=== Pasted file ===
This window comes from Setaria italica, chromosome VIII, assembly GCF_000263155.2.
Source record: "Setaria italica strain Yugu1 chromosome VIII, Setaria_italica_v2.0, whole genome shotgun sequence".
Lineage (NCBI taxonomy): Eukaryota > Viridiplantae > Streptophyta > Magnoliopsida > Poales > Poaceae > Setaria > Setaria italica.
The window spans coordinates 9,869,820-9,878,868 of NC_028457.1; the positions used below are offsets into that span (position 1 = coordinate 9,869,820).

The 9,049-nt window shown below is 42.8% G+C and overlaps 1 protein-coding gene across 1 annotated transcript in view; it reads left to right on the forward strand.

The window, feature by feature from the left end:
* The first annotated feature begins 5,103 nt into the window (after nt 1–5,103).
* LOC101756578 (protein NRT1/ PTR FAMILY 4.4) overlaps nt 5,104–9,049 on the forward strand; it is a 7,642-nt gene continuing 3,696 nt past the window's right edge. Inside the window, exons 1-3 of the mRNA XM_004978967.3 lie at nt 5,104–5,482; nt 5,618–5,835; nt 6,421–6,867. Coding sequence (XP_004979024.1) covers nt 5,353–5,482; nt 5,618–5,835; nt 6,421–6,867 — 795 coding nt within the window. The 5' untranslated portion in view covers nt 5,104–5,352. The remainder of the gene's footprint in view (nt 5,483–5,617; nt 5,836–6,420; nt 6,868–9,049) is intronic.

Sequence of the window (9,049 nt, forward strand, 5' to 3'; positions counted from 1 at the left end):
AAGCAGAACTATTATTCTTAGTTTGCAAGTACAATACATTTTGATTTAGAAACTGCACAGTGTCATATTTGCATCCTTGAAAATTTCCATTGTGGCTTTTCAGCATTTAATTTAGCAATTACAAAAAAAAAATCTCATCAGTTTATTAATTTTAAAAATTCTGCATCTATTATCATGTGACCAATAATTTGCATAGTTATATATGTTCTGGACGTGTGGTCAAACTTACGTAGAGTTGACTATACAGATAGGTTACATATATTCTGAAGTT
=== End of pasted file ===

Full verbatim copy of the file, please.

This window comes from Setaria italica, chromosome VIII, assembly GCF_000263155.2.
Source record: "Setaria italica strain Yugu1 chromosome VIII, Setaria_italica_v2.0, whole genome shotgun sequence".
Lineage (NCBI taxonomy): Eukaryota > Viridiplantae > Streptophyta > Magnoliopsida > Poales > Poaceae > Setaria > Setaria italica.
The window spans coordinates 9,869,820-9,878,868 of NC_028457.1; the positions used below are offsets into that span (position 1 = coordinate 9,869,820).

The 9,049-nt window shown below is 42.8% G+C and overlaps 1 protein-coding gene across 1 annotated transcript in view; it reads left to right on the forward strand.

The window, feature by feature from the left end:
* The first annotated feature begins 5,103 nt into the window (after nt 1–5,103).
* LOC101756578 (protein NRT1/ PTR FAMILY 4.4) overlaps nt 5,104–9,049 on the forward strand; it is a 7,642-nt gene continuing 3,696 nt past the window's right edge. Inside the window, exons 1-3 of the mRNA XM_004978967.3 lie at nt 5,104–5,482; nt 5,618–5,835; nt 6,421–6,867. Coding sequence (XP_004979024.1) covers nt 5,353–5,482; nt 5,618–5,835; nt 6,421–6,867 — 795 coding nt within the window. The 5' untranslated portion in view covers nt 5,104–5,352. The remainder of the gene's footprint in view (nt 5,483–5,617; nt 5,836–6,420; nt 6,868–9,049) is intronic.

Sequence of the window (9,049 nt, forward strand, 5' to 3'; positions counted from 1 at the left end):
AAGCAGAACTATTATTCTTAGTTTGCAAGTACAATACATTTTGATTTAGAAACTGCACAGTGTCATATTTGCATCCTTGAAAATTTCCATTGTGGCTTTTCAGCATTTAATTTAGCAATTACAAAAAAAAAATCTCATCAGTTTATTAATTTTAAAAATTCTGCATCTATTATCATGTGACCAATAATTTGCATAGTTATATATGTTCTGGACGTGTGGTCAAACTTACGTAGAGTTGACTATACAGATAGGTTACATATATTCTGAAGTT